Tuesday, September 20, 2011

This Is NOT Your Grandparents' War

The War on Terror is unlike any other war our nation has ever fought. We've not declared war on a country. Our enemy plans its attacks from within our borders. They operate irregardless of nationality.

Instead, what drives them is an ideology: Islamic Fundamentalism. Not the Islam of millions of peace-loving Muslims all over the world. This is a twisted, deranged, homicidal cult which seems to attract psychotics and maniacs. It gives them purpose by validating their hatred, and providing an outlet for it. This is our enemy. And they are everywhere.
In World War II, there was a common enemy: The Axis, composed of Nazi Germany, Imperial Japan, and Fascist Italy. 

The citizenry of that trio of nations had found a leader in each of their dictators which had come to power. The people, or at least the majority, had chosen them to lead their countries to victory. And in doing so, accepted the consequences of their defeat.

Islamic Fundamentalism, instead of hijacking a nation, has hijacked a religion. Its followers have effectively ensured that any conflict started by them will create a backlash against innocent Muslims, therefore alienating more people against America and its Allies. This is exactly how more Islamic extremists are made. They also have no qualms about killing innocent civilians; these apparently are acceptable casualties in the fight to defeat us. Actually, the killing and maiming of women and children serves the purpose of turning the population against us in Iraq and Afghanistan. Almost as if to say, "Yes, it's true Saddam Hussein was a brutal dictator, but we didn't have roadside bombs while he was in power".

When I first arrived in Iraq, the civilian population were overjoyed that Saddam was overthrown. They welcomed us with open arms, for the most part. As the weeks turned into months, resentment began to build on both sides. The insurgents accomplished this by targeting our soldiers, ambushing them with roadside bombs, automatic weapons, and rocket-propelled grenades; many of the operations were suicide attacks. American soldiers learned to trust no one; every local was a potential bomb, with the ability to send their brothers and sisters home in a metal box. The Iraqi civilians, who were at first turning in insurgents and Saddam's old henchman, began to look the other way when these bloodthirsty murderers were planting IED's and stockpiling weapons. And we began to raid more homes and mosques, sending the detainees to Abu Ghraib prison. We were caught in a vicious cycle.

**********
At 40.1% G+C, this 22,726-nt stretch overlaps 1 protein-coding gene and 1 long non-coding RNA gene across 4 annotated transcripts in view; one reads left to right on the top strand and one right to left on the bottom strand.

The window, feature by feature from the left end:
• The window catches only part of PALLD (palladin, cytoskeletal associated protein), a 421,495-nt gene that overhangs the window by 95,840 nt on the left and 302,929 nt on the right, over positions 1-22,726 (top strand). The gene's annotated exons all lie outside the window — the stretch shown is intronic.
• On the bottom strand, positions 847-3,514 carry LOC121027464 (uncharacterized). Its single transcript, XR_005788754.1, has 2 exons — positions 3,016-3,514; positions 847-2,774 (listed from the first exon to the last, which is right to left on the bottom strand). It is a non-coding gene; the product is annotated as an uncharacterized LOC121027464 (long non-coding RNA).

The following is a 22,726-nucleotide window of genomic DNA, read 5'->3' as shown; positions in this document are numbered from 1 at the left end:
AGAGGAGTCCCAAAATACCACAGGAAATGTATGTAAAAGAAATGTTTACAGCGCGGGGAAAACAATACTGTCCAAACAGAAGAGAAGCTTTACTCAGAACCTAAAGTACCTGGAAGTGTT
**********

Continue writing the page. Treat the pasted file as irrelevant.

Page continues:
So, how do we win against this enemy? An enemy that hides behind innocent men, women, and children, and draws them into the crossfire? There are no enemy troops, planes, or ships to defeat, something at which our military has traditionally excelled. No matter how many of these fanatics we kill or capture, more take their place. It's as if our military is playing chess, and our enemy has decided to play Parcheesi instead, because they know how to win at that.

It's a war of words and ideas.

Monday, September 12, 2011

Not Old Enough To Enlist, Not Old Enough To Drink

Grove Havener was 17 when he joined the Marines during World War II. His parents had to sign too, giving him permission because he was not of legal age.

At age 18, he found himself in the invasion of the Japanese island of Iwo Jima, a miserable place composed of volcanic rock. It was necessary to seize the island because the Allies needed an airfield closer to the Japanese mainland from which to launch their bombing missions.

The fighting was brutal; the Marines had to fight desperately for every inch. The Japanese defenders had built extensive underground fortifications during their occupation of the island. They had survived a heavy naval and aerial bombardment before the Marines landed. Now the enemy could pin down the young Americans from relative safety.

These conditions reinforced an age-old truth about war: All the explosives in the world can't win a battle. Only troops can hold a piece of terrain. It was up to the Marines to win and hold Iwo Jimo.

Grove witnessed the famous flag raising on Mount Suribachi. This iconic image has become a cherished part of our national heritage, and he was there to watch the those Marines and Sailors become a part of history.

After 24 days of combat, Grove Havener was wounded. The Japanese had been launching rockets, called "buzz-bombs", at the invaders. When the Marines heard the tell-tale buzzing, they would yell for everyone to hit the dirt. Grove had recently been deafened by a blast, and he never heard the warning. He was evacuated off the island and sent to a Navy medical ship.

At the end of the war, Havener was heading home.He stopped in Oakland, CA. He and a buddy went into a dance hall to have a drink. A policeman spotted the two and demanded to see their ID's. Grove was 19 and wasn't old enough to drink in that state. The cop told him to leave.

Served his country, overseas for more than 2 years, wounded twice, but not allowed to have a drink.

If you see Grove Havener when you're out and about, buy him a drink, for Pete's sake...